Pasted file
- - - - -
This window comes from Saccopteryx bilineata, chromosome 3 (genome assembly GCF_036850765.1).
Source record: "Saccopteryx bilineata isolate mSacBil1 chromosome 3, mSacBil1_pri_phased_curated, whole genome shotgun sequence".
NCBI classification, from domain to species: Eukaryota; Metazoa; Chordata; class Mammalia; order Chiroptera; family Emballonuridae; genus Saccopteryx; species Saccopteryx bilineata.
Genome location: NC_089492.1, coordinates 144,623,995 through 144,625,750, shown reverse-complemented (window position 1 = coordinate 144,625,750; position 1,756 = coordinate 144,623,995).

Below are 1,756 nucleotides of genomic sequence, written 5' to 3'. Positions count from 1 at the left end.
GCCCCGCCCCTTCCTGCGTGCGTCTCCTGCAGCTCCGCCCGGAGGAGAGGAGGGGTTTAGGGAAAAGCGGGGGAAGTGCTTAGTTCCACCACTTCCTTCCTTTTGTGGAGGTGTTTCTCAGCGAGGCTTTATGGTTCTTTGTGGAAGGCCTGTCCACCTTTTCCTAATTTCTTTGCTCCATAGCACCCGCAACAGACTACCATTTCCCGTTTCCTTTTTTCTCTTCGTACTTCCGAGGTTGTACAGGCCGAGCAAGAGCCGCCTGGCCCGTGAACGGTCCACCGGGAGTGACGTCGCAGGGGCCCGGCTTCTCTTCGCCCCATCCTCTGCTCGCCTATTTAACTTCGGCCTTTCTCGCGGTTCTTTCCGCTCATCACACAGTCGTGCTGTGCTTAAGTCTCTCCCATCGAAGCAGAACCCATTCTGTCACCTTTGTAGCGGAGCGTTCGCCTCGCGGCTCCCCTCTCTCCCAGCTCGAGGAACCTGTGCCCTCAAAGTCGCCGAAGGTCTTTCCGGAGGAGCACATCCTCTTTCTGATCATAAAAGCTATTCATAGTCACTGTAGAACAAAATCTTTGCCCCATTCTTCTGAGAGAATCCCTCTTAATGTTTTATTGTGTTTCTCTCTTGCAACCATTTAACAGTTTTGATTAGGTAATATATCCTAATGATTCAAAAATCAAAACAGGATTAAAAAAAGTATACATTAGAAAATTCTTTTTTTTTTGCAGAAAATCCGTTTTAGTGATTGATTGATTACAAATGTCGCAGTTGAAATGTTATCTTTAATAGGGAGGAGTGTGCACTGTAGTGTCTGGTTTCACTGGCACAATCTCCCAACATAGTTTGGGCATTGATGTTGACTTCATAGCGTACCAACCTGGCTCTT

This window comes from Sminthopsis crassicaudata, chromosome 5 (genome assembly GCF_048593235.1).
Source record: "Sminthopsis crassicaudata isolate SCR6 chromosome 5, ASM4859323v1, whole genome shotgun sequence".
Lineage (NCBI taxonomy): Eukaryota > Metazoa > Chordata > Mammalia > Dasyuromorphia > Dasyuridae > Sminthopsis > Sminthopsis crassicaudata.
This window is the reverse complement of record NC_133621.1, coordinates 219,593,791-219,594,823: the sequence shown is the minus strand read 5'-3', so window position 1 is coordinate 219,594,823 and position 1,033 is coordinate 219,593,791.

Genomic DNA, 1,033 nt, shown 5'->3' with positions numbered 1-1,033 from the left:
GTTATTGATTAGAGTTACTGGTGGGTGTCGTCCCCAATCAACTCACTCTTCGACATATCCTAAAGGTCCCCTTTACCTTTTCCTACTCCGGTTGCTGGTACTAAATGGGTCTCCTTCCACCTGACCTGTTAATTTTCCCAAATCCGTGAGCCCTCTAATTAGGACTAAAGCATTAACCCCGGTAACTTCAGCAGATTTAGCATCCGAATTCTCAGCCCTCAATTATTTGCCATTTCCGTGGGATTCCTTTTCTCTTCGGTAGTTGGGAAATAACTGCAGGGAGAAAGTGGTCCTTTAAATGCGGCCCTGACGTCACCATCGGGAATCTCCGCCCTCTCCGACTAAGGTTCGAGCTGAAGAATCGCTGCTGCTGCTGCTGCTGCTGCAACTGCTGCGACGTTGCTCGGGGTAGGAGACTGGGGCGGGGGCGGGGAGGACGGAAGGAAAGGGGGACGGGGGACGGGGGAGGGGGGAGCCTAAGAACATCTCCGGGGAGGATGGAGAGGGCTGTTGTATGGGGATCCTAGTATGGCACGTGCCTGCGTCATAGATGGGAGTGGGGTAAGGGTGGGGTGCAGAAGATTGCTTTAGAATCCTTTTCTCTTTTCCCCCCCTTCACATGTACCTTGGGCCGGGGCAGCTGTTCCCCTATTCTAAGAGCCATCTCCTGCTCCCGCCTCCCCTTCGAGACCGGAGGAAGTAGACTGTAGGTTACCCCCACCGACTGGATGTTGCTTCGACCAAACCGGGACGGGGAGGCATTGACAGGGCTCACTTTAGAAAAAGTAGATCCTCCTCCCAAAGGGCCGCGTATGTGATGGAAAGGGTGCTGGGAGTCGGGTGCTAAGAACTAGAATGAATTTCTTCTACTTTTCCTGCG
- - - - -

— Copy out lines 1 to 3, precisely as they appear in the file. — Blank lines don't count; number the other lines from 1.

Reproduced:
This window comes from Saccopteryx bilineata, chromosome 3 (genome assembly GCF_036850765.1).
Source record: "Saccopteryx bilineata isolate mSacBil1 chromosome 3, mSacBil1_pri_phased_curated, whole genome shotgun sequence".
NCBI classification, from domain to species: Eukaryota; Metazoa; Chordata; class Mammalia; order Chiroptera; family Emballonuridae; genus Saccopteryx; species Saccopteryx bilineata.